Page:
7 IS Portfolio Mandatory Strategic Traditional Infrastructure Renewal
R & D Maintenance

8 IS Strategy Positioning
Business Strategy Divisional Strategy Divisional Strategy Divisional Strategy Production Strategy IS Strategy Marketing Strategy IT Strategy Manual Systems Strategy Communications Strategy Software Hardware Planning Staffing Data Voice Policies, implementation decisions Robson, ch 4, page 96

9 Strategic Information Systems Planning (SISP)
Definition Strategic systems planning deals with planning for the use of IT for strategic purposes. It attempts to form a view of the future 3 to 5 years out to help determine what should be done now.

10 SISP contin… Objectives To identify strategic applications
To develop an organisational IS architecture To Identify new applications which provide a greater return on investment To determine more opportunities for improving information systems provision To improve resource requirements forecasting To improve communications with users

11 SISP contin.. Some fundamental reasons why IS planning is difficult include: Business goals and System Plans need to Align Technologies are rapidly changing Companies need portfolios rather than projects Infrastructure development is difficult to fund Responsibility needs to be joint Other planning issues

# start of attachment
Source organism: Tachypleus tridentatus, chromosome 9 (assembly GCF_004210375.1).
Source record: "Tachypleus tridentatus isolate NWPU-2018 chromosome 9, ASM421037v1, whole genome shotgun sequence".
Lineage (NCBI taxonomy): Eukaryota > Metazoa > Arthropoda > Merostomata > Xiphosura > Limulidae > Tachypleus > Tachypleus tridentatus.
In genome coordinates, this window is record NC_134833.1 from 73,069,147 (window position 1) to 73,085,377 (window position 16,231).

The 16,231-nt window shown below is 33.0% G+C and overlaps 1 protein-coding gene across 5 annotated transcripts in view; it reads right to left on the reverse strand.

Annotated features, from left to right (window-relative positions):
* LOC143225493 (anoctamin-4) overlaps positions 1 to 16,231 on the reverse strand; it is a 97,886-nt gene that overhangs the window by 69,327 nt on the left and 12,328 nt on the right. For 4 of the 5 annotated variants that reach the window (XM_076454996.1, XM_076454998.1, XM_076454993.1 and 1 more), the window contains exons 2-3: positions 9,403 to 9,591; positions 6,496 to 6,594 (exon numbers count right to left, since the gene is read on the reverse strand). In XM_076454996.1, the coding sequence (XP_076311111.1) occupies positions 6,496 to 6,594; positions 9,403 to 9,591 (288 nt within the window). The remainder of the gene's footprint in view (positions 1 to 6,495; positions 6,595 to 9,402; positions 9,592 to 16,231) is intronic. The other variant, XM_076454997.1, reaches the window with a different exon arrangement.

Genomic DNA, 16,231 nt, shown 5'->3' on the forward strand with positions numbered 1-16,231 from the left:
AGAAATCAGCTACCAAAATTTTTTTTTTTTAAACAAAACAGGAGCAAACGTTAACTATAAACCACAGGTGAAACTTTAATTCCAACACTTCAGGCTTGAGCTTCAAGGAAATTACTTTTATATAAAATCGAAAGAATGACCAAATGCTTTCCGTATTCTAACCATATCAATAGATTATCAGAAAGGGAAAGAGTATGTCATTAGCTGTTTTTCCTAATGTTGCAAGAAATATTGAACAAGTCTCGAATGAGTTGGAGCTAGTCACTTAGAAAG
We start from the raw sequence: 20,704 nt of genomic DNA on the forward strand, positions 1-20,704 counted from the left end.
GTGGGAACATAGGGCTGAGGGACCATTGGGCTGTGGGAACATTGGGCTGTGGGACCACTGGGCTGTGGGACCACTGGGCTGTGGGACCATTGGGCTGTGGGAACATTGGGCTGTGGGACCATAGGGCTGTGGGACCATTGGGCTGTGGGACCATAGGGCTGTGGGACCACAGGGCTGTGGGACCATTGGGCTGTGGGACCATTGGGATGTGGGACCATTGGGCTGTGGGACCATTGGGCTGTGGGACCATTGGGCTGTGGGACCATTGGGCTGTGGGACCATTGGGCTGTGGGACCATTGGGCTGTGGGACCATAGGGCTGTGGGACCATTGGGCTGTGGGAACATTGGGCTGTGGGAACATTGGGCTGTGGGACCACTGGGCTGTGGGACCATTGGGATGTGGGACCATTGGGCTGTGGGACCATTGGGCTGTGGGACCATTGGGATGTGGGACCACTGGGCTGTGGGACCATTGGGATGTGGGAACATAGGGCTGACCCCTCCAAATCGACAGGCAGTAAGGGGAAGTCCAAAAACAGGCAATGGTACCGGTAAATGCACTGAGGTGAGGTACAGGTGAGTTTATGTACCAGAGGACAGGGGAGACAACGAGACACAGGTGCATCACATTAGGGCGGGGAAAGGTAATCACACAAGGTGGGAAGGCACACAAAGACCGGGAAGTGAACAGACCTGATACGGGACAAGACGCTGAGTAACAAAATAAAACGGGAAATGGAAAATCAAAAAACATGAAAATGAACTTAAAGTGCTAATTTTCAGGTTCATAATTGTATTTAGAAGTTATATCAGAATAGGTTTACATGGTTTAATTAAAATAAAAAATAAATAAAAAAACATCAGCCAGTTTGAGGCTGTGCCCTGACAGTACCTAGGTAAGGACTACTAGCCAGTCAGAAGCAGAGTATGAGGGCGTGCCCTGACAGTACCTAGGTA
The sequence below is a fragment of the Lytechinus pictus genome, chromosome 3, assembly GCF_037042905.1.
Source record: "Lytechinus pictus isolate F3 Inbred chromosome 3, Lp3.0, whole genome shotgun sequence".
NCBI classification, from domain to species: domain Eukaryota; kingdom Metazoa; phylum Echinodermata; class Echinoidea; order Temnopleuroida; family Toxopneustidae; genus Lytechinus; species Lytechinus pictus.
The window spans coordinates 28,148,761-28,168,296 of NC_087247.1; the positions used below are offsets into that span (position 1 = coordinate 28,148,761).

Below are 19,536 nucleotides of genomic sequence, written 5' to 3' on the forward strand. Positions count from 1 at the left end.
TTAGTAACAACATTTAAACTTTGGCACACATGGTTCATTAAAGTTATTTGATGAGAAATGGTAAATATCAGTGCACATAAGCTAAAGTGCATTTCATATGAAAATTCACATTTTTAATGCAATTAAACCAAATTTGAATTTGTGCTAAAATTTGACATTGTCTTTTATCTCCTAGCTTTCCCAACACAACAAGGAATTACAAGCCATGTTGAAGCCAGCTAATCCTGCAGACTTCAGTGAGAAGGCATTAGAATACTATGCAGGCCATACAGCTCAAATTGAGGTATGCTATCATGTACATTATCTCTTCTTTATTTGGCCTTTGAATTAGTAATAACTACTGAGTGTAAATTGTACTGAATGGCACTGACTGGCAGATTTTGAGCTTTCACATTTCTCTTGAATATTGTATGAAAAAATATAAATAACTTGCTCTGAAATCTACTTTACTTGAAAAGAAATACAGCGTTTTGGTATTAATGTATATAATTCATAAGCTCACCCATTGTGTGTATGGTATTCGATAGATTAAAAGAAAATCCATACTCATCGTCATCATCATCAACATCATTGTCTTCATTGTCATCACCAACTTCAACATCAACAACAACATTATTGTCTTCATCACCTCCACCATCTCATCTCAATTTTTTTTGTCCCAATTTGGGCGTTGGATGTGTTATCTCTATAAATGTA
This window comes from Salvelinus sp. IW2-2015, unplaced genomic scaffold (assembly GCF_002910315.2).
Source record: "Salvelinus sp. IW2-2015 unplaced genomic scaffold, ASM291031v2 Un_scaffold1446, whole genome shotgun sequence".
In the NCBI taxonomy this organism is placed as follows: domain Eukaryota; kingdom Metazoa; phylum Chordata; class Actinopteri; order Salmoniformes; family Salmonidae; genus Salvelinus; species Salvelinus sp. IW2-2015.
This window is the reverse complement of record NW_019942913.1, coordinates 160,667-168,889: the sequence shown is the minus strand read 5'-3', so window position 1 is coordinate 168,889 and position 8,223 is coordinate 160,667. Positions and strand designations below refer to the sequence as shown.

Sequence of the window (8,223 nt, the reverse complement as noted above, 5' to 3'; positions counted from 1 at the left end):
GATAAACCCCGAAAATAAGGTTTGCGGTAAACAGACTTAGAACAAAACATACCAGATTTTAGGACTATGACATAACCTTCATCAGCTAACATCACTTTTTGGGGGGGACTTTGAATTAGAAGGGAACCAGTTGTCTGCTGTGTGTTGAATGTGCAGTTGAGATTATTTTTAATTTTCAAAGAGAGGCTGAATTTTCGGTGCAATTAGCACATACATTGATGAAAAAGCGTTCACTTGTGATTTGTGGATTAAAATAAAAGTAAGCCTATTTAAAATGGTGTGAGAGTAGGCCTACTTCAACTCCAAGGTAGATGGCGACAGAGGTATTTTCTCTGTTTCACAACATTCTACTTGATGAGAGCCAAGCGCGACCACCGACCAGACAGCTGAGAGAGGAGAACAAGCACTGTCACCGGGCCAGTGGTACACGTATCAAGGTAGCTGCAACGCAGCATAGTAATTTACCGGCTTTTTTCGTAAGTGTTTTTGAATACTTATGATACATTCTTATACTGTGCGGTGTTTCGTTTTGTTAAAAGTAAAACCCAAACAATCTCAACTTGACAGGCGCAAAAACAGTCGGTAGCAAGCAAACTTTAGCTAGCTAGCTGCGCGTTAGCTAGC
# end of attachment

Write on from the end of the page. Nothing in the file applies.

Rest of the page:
12 Traditional Approach Three Levels of Strategy
What? IS STRATEGY Division/Function Demand Oriented Business Focussed Applications IM STRATEGY Organisation Based Relationships Oriented Management Focussed Architecture Where? Management IT STRATEGY Activity based Supply oriented Technology focussed How? Delivery

13 IS STRATEGY The long term directional plan which determines what to do with IS It is concerned primarily with aligning IS development with business needs and with seeking strategic advantage from IS It is formulated at the level of the SBU or the level of business where specific customer needs, unique competitors and autonomous resources can be delineated In large complex organisations there may be more than one IS strategy.

14 IT STRATEGY The technology framework or architecture which drives, shapes and controls the IT infrastructure to support the IS strategy The IT strategy is concerned primarily with technology policies It deals with questions of architecture,vendor policies and technical standards

15 IM STRATEGY The management framework( i.e. the policies procedures aims and actions) which guides how the organisation should run IS/IT activities. The IM strategy is concerned with the role and structure of IT activities in the organisation management controls for IT, performance measurement and management processes wherefore-which way?,who does it?,where is it located?